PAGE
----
The Trouble With Nostalgia: Douglas Light’s Days of ‘East Fifth Bliss’

photo-27Kathryn Doyle Douglas Light outside of the building
that inspired “East Fifth Bliss”

With “The Trouble With Bliss” opening tomorrow, The Local took a stroll down memory lane with Douglas Light, whose novel “East Fifth Bliss” is the basis of the film starring Michael C. Hall, Lucy Liu and Peter Fonda.

An Indiana native, Mr. Light, 43, moved to the East Village in 1995 and lived for a year at 60 East Third Street while working as a waiter at what is now Bondst. Some mornings, he awoke to the sound of a Hell’s Angel cracking a bullwhip in the middle of Third Street. “I guess it would help him get over his hangover somehow,” Mr. Light remembered.

In 1996 he moved to the fourth floor of 343 East Fifth Street, the building that inspired “East Fifth Bliss,” which takes place over the course of one long weekend. “Originally it was about the building, looking into the lives of the people in all the different apartments,” he said. “Then Morris emerged as a kind of lead character and the story became about him.”

Morris Bliss, played by Michael C. Hall, is a 35-year-old who has shared an apartment with his father ever since his mother died when he was 13.

Mr. Light met the director of the film, Michael Knowles, at Velvet Cigars on Seventh Street. The fellow cigar enthusiast read the novel and quickly suggested they make a movie out of it. It took four months to adapt the novel into a screenplay.


Much of the film was shot on Seventh Street, particularly at Blue and Gold Tavern. “I used to go to this old Polish bar – it’s not there anymore, but it was called Homestead,” said Mr. Light, gesturing toward the corner of East Fifth Street and First Avenue. In the movie, Blue and Gold serves as a replacement for Homestead.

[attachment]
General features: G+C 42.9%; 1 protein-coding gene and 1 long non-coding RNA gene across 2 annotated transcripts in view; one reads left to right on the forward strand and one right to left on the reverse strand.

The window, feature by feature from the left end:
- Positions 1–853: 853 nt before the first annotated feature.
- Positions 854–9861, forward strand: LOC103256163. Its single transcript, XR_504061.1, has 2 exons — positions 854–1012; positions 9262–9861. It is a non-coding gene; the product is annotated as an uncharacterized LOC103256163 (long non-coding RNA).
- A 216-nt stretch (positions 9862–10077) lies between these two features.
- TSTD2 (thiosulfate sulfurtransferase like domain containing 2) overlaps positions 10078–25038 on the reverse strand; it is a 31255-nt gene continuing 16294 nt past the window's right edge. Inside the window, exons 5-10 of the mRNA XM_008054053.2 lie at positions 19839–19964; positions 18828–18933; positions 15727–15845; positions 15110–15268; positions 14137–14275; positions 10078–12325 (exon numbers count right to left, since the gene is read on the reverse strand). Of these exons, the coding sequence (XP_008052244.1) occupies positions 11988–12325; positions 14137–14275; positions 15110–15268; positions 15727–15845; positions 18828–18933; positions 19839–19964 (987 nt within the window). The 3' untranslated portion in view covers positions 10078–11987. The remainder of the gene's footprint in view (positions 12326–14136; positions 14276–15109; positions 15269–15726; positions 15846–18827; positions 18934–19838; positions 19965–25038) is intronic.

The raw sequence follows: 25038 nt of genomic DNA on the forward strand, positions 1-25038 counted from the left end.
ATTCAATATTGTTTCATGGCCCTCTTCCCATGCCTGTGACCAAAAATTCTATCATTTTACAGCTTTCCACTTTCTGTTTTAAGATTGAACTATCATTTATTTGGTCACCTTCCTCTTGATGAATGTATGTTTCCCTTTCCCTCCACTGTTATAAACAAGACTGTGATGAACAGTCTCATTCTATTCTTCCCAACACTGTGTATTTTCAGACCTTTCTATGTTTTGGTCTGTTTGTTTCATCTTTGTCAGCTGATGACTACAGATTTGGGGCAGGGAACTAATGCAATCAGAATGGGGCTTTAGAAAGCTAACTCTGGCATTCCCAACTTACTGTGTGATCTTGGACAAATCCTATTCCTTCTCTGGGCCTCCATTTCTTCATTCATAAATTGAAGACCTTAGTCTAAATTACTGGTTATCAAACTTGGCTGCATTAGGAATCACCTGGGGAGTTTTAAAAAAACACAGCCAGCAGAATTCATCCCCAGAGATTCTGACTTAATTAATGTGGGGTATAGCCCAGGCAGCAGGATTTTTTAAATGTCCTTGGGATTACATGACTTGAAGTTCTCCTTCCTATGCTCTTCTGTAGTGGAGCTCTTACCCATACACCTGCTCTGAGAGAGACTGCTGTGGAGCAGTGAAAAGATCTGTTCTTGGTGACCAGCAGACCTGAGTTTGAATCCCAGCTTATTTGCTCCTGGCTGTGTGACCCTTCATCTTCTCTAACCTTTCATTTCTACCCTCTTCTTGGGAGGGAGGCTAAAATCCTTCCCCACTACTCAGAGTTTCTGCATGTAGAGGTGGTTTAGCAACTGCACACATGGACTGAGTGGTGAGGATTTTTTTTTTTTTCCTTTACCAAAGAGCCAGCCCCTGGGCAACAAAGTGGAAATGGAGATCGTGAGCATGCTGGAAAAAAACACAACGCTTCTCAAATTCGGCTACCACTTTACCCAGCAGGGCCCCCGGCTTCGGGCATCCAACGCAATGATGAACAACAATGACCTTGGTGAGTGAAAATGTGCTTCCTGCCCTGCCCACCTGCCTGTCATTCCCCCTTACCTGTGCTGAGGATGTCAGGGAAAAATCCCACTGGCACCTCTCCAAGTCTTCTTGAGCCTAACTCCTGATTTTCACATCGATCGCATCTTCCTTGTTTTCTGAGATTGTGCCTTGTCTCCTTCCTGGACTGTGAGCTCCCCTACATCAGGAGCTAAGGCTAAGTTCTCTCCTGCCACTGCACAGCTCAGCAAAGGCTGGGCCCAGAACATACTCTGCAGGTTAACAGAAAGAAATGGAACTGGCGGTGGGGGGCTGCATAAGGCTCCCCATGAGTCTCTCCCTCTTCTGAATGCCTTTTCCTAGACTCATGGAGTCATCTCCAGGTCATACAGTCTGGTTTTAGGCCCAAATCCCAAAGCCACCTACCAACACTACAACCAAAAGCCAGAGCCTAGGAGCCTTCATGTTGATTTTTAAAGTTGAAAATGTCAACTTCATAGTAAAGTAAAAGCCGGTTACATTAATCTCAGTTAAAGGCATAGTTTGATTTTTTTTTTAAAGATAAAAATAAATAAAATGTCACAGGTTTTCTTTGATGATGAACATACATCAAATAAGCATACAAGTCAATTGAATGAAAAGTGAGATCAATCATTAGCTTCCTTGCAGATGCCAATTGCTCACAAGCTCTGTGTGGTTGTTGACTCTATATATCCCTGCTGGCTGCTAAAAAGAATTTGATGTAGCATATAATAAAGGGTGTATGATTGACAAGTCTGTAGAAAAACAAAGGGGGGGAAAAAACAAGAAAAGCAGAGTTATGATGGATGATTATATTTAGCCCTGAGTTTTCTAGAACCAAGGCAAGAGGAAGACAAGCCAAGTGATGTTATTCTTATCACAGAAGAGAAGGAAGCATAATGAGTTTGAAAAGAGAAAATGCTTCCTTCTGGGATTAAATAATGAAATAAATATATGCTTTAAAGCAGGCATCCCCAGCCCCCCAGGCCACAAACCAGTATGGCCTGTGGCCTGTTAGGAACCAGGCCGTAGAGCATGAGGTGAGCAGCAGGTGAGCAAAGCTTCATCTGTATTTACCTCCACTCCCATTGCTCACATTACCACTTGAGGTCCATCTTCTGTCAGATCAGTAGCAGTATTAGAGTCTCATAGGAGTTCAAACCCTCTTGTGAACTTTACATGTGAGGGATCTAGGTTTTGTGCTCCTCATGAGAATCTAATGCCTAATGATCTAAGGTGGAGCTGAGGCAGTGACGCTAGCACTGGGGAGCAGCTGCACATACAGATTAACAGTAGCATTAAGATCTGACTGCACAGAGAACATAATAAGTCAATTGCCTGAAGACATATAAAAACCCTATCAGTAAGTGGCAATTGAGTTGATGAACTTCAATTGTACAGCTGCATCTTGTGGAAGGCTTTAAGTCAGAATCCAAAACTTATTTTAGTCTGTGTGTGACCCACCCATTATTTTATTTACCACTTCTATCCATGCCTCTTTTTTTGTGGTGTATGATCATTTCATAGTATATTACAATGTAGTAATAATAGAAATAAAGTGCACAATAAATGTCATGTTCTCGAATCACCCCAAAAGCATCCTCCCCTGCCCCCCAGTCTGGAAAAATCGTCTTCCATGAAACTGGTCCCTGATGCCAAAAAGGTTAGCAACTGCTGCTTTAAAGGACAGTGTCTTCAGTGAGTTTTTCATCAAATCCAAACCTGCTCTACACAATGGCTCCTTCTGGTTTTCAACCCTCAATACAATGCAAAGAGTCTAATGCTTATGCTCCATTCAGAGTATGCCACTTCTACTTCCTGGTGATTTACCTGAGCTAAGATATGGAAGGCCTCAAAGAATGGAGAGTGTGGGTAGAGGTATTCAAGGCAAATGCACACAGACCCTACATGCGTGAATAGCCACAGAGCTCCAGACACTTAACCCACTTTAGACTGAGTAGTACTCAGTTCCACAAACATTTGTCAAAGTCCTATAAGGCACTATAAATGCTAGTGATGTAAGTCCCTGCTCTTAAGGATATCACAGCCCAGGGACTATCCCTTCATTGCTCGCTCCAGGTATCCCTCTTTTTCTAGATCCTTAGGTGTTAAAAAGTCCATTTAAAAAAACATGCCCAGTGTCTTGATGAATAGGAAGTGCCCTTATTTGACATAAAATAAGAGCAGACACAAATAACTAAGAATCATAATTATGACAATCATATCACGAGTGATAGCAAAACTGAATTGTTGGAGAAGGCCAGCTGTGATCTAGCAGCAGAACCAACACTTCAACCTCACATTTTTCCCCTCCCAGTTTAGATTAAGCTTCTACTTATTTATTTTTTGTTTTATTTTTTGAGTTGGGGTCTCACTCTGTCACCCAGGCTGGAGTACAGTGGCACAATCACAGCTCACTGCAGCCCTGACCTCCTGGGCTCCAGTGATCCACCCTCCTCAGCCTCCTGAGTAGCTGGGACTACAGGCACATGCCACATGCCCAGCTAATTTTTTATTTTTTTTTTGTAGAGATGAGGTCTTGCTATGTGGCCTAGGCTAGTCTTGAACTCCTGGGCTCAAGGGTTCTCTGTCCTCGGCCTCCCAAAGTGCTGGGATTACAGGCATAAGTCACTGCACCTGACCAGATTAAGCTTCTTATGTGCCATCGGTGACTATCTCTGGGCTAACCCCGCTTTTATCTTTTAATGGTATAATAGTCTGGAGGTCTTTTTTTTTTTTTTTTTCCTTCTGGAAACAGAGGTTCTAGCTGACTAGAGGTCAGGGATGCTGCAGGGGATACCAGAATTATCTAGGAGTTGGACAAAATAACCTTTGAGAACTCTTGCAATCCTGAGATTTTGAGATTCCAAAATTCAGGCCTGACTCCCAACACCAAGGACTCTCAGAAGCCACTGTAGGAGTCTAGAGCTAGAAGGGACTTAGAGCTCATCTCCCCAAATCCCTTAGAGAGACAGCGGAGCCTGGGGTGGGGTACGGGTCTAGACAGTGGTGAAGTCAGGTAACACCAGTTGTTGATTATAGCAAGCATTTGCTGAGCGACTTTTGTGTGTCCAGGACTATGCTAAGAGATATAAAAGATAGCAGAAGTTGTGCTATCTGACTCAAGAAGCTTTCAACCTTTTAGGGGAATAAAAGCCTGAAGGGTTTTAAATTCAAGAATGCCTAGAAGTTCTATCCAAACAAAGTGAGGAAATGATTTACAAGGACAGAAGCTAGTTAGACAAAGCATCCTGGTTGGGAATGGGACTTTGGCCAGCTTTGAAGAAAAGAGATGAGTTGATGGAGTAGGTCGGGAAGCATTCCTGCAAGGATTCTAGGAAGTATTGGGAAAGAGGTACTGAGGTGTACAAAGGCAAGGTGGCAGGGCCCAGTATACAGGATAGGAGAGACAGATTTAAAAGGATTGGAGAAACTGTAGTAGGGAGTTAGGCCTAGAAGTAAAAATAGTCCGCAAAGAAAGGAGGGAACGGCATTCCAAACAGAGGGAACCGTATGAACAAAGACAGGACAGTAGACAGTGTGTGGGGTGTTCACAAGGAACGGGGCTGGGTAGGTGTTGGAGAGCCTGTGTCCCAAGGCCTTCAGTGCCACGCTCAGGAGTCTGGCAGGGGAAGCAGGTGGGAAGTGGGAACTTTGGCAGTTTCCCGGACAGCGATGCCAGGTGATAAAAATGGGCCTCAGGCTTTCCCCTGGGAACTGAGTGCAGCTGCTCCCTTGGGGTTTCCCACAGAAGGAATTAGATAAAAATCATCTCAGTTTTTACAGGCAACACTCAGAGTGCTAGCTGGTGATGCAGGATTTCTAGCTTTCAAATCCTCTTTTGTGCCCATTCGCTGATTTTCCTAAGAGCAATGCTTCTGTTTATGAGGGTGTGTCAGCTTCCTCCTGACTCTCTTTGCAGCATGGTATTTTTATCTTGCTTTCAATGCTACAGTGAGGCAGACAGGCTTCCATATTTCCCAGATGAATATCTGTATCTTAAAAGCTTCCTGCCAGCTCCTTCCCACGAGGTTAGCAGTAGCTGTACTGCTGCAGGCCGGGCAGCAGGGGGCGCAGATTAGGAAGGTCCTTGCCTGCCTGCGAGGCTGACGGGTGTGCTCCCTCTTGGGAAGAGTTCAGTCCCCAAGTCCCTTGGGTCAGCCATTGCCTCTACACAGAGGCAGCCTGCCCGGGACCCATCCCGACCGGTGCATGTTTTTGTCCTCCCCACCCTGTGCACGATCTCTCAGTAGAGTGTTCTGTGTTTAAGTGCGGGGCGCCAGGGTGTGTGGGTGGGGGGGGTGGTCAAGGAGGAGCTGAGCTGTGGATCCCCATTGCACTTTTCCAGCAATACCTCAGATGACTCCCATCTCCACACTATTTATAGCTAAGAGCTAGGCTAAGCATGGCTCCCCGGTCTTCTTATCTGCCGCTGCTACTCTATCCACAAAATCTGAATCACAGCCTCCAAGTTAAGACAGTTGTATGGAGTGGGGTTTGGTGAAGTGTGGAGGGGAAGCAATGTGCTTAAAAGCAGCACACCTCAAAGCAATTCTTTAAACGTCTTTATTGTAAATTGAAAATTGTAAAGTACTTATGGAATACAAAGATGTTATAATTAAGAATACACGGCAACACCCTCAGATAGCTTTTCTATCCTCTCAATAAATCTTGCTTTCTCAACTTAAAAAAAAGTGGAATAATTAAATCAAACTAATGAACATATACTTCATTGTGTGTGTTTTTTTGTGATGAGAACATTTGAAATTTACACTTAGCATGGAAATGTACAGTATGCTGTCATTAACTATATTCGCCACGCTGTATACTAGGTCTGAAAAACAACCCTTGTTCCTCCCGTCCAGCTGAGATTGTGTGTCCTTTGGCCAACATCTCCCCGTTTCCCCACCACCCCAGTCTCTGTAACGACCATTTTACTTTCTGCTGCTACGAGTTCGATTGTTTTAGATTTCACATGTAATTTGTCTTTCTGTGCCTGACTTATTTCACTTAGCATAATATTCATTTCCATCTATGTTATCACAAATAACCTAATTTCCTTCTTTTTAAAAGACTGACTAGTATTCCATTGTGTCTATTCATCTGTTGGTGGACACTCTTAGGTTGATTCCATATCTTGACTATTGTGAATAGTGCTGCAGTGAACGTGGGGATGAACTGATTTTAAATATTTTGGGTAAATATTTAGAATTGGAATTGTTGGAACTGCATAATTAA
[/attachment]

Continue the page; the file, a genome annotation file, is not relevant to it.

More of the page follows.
Mr. Light lived on Fifth Street until 2004. He remembered going swimming with his wife at Hamilton Fish Park on Houston Street and coming back for “the best bacon egg and cheese” at Downtown Egg and Bakery II on First Avenue. He socialized with writer and raconteur Quentin Crisp, who lived nearby. “I saw him in the street. If you asked him over to dinner, and he was free, he would come by,” he said.

There was also conviviality at 20/20 Grocery and Deli, on the corner of Second Avenue and Third Street, where Yem Yem Falafel is now. “It was run by I don’t know how many different brothers, they were brothers from Afghanistan, but there seemed to be a new one every three months,” said Mr. Light. “And you would go in there, and whoever was behind the counter would call you ‘Mr. Charlies.’ He called everyone that.”

The character ‘Mr. Charlies,’ played by Glenn Kubota, is an homage to the novelist’s memories of 20/20.

Mr. Light is in the process of moving out of his Washington Heights home and finding a place downtown again.

Looking up at the shuttered Mission Café at 82 Second Avenue, where he once enjoyed Sunday breakfasts alongside composer Philip Glass and other East Village luminaries, Mr. Light said, “Nostalgia is not so much pining for the way things once were but pining for the way you once were. And you can’t ever return to that.”

Douglas Light will be at the Village East Cinema opening for a q-and-a on the March 23 and 24 and will read at 1 p.m. on the March 25 at Swift Hibernian Lounge on Fourth Street. Admission is $15.